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Angiostrongylus costaricensis infection
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Angiostrongylus costaricensis infection

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Contributors: David L. McCollum MD, J. Martin Rodriguez MD, James H. Willig MD, MSPH
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Synopsis

Angiostrongyliasis is a zoonotic disease resulting from infection with two species of a parasitic nematode (roundworm), Angiostrongylus cantonensis (also known as rat lungworm) and Angiostrongylus costaricensis. The predominant clinical manifestations in humans are eosinophilic meningitis for A. cantonensis and enteritis for A. costaricensis. This summary focuses on angiostrongyliasis resulting from infection with A. costaricensis.

Angiostrongyliasis costaricensis has been reported mostly in South and Central America, the Caribbean, and Africa.

The life cycle is similar for both species. In the definite host (rats), adult worms lay eggs, and larvae hatch from them, migrate, and get excreted in the rat's feces. These larvae are then swallowed by snails and slugs. These slugs may then be eaten by a variety of creatures including frogs, crabs, fish, etc. The predominant manner in which humans become infected is ingestion of raw snails that are harboring the larva. Similarly, ingestion of other uncooked or undercooked freshwater species that have consumed infected snails or slugs such as frogs, shrimp, crabs, and fish can also lead to disease. Fruits and vegetables can also carry larvae and cause infection. Children may infect themselves by putting their hands in their mouth after playing with affected creatures.

Angiostrongylus costaricensis causes eosinophilic enteritis, usually in children. Since the worms often reside in the arterioles of the ileocecal region, the infection is often discovered during surgery in cases of suspected appendicitis. The worms are typically removed at the time of surgery.

Codes

ICD10CM:
B81.3 – Intestinal angiostrongyliasis

SNOMEDCT:
72966005 – Angiostrongylus costaricensis

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Differential Diagnosis & Pitfalls

Other causes of eosinophilic enteritis include:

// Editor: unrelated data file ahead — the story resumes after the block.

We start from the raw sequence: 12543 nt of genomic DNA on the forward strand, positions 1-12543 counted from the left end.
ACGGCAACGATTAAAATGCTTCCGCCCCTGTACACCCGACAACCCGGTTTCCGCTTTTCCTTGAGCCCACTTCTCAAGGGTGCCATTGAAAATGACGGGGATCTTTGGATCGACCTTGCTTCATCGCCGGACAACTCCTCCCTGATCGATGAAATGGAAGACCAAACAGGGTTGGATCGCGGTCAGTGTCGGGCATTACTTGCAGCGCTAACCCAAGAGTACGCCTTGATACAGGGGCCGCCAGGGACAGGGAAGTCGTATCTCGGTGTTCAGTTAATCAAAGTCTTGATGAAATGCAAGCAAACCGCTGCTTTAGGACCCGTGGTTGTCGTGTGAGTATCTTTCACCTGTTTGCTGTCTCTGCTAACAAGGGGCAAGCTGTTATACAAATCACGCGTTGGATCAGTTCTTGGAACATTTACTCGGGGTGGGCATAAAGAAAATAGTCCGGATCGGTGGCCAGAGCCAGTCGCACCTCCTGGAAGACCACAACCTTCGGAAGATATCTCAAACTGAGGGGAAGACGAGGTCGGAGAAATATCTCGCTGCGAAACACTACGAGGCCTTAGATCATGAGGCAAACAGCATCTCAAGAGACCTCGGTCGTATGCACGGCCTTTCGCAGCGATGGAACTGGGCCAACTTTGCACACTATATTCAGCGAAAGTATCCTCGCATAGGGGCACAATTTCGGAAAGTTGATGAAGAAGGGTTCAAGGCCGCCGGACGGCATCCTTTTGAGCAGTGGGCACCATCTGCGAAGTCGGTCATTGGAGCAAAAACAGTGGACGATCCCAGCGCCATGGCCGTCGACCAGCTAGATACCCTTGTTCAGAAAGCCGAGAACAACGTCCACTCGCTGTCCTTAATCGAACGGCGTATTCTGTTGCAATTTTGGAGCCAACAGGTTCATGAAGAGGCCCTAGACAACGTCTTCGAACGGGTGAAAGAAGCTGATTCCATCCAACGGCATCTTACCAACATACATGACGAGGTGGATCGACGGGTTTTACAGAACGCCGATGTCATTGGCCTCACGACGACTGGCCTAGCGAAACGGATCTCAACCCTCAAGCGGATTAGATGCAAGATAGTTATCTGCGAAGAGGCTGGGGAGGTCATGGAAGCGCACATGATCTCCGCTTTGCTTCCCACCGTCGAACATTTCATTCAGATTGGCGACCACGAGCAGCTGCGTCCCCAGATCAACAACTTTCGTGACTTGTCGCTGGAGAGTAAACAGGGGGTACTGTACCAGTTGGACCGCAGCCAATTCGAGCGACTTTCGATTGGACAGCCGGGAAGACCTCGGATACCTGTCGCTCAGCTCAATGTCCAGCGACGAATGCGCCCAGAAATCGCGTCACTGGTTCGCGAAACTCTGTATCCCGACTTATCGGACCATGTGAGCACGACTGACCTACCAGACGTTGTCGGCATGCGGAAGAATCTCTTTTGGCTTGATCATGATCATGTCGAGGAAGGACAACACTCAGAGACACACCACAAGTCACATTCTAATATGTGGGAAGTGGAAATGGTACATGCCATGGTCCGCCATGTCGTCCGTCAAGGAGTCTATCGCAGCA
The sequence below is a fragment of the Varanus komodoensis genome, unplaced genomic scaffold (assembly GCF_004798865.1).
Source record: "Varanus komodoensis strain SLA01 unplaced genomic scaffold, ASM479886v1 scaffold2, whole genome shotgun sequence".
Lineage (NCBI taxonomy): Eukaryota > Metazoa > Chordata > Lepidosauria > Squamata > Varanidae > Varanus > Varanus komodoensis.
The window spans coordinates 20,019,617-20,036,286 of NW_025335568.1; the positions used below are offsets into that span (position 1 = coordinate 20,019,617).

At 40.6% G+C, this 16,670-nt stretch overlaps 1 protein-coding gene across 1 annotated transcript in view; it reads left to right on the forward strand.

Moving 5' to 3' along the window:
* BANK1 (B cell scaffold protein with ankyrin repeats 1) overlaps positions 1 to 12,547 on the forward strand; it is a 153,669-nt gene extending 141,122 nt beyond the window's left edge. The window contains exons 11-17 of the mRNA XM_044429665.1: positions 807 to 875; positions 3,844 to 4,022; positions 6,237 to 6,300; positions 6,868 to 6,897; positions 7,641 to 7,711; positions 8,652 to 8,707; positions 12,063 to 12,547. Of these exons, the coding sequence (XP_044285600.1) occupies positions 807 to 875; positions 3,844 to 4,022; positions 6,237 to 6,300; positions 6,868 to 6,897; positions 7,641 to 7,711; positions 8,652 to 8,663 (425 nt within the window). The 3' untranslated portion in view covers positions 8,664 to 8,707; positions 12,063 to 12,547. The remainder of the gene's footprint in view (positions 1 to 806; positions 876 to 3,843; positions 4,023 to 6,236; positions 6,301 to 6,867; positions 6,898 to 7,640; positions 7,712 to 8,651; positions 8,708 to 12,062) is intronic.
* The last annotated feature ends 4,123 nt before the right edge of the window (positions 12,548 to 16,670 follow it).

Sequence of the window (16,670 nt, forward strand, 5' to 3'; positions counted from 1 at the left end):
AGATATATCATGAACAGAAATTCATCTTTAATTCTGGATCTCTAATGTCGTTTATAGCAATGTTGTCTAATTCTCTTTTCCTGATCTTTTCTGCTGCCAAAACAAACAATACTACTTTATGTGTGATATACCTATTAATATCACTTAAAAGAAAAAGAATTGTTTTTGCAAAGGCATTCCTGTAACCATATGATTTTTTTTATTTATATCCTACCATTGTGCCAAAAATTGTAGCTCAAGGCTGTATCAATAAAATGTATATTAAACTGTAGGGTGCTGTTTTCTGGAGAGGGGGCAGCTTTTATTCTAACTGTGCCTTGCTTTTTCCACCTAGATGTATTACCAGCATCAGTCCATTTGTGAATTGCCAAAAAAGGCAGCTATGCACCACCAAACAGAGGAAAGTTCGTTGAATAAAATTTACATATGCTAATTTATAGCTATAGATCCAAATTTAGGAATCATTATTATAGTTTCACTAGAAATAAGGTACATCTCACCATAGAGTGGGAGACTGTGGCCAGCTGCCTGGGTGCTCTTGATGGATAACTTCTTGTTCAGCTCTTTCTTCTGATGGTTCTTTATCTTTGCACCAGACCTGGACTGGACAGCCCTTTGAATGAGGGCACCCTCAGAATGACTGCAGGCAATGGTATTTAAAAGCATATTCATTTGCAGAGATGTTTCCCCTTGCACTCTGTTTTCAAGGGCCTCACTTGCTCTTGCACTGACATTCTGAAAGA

• Strongyloides stercoralis – may persist for years because of autoinfection; life-threatening hyperinfection (dissemination) may occur in immunocompromised hosts. May occur after exposure abroad (veterans), but also endemic in parts of Southeastern US.
  • Ascaris lumbricoides – occasionally associated with eosinophilia. Symptoms usually due to intestinal obstruction with very large worm burdens.
  • Toxocara canis – causative agent of visceral larval migrans. Usually occurs in young children with tender hepatomegaly and marked eosinophilia with or without pneumonitis.
  • Trichinella spiralis – increasingly associated with eating wild game meat. The syndrome may include diarrhea, myalgias, eosinophilia, periorbital edema, and myocarditis.
  • Anisakiasis – an acute illness obtained from eating raw or undercooked fish; most commonly reported in Japan and the Netherlands. Causes regional enteritis with a systemic eosinophilia.
  • Capillaria philippinensis – mostly reported in the Philippines; causes eosinophilia with a malabsorptive diarrhea.
  • Early trematode (fluke) infection – often presents with an acute gastrointestinal syndrome with eosinophilia. These include acute schistosomiasis (Katayama fever), fascioliasis, clonorchiasis, paragonimiasis, and fasciolopsiasis.
  • Cystoisospora belli – a protozoan that causes acute diarrhea in immunocompetent patients but can cause a chronic wasting syndrome in immunocompromised patients.
  • Eosinophilic gastroenteritis – an idiopathic syndrome more common in atopic persons.
  • Vasculitis – polyarteritis nodosa may present with abdominal pain and eosinophilia.

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References

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Last Updated: 04/20/2018
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Angiostrongylus costaricensis infection
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Angiostrongylus costaricensis infection : Abdominal pain, Fever, Nausea, Vomiting, Anorexia, EOS increased, RLQ abdominal mass
Copyright © 2019 VisualDx®. All rights reserved.